• Younger persons (< 30 years) may have less pain interference at one and at two years post-injury than older persons (> 60 years).
  • Previous reports of pain interference after SCI, irrespective of age, may be predictive of later pain interference.


  • Persons with SCI may have reduced lung capacity compared to able-bodied controls, but this reduction is due to SCI and not aging.
  • Sleep disordered breathing may increase or persist with the aging process in persons with SCI.
  • Seated breathing patterns after tetraplegia are compromised early post-injury but recover over time.
  • Adults who are older (50 years +) and ventilator dependent have a higher mortality rate and lower weaning rate than adults who are younger and who are ventilator dependent.


  • Males with SCI have higher levels of collagen metabolite, glu-gal Hyl, than the able-bodied population, which may be a sign of premature aging of the skin. Further work is needed to conclusively demonstrate this.
  • Behavioural factors play a stronger role in the development of pressure ulcers in persons with SCI than either age or years post injury.

Genitourinary and Gastrointestinal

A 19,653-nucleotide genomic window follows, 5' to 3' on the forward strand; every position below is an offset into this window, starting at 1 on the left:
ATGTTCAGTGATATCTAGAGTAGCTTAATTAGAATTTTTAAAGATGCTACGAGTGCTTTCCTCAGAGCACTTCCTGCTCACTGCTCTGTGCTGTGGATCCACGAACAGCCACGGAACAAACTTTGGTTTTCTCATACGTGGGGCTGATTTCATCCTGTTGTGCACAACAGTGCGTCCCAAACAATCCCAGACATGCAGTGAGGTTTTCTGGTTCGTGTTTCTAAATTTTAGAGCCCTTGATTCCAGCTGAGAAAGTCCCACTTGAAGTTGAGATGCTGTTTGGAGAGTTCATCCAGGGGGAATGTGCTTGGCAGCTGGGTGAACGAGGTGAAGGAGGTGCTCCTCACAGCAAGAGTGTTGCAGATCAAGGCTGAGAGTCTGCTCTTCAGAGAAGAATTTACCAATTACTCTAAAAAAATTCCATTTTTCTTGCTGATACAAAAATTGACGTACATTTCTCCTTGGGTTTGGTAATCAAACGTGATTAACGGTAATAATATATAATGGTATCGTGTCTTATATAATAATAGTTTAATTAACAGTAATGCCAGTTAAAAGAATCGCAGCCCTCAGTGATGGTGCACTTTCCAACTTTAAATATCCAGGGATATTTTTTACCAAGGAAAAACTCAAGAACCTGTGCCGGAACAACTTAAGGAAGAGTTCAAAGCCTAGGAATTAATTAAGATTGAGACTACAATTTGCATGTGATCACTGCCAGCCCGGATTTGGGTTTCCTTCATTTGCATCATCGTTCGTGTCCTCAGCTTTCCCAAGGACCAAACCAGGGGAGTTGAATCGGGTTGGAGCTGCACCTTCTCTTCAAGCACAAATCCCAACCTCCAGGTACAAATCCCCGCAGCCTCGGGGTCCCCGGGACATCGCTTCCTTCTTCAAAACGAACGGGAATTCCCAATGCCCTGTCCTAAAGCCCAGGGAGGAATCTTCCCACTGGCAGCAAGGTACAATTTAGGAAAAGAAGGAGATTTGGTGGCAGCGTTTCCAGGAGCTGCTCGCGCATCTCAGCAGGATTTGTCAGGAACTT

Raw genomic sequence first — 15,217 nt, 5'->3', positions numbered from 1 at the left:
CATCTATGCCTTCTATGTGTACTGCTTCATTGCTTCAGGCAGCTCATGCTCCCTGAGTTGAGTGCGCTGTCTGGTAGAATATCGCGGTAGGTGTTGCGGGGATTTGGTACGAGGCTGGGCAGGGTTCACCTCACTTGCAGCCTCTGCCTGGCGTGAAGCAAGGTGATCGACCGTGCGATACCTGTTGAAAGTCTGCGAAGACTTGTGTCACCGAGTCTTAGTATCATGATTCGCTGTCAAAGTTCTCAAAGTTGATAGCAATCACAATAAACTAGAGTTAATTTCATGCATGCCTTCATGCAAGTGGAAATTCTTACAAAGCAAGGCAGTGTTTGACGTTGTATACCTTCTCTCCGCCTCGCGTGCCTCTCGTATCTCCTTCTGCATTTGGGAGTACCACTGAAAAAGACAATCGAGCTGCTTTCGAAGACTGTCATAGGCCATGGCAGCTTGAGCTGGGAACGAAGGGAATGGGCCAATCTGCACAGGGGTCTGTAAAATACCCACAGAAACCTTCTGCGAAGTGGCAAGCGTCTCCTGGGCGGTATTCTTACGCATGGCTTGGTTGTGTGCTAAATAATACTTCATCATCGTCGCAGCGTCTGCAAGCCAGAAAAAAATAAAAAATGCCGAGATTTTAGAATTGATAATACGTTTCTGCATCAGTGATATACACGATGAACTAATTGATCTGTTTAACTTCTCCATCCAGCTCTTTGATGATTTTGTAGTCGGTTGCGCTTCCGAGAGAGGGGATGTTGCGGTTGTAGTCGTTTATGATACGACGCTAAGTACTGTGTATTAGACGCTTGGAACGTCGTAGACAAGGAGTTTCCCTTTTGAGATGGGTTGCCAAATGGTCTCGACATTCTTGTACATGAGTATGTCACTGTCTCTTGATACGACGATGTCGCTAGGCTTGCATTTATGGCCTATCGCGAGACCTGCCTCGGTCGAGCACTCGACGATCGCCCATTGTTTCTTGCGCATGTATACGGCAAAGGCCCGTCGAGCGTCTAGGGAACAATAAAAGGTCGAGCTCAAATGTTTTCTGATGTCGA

• Various bladder management techniques (indwelling catheterization versus intermittent catheterization) may not impact renal functioning in persons with SCI over time.
  • Repeated episodes of vesicoureteral reflux can cause kidney damage as early as four years post-injury.
  • After SCI, renal plasma flow declines until 10 years post-injury, at which time, a slight reversal occurs.
  • Age of onset may play a role in minimizing renal decline; adults who are under 20 and older than 50 have comparable renal functioning to the able-bodied population, but those between 20 and 50 years of age have impaired functioning.
  • Bowel incontinence increased with age in the able-bodied population but does not change in persons with SCI.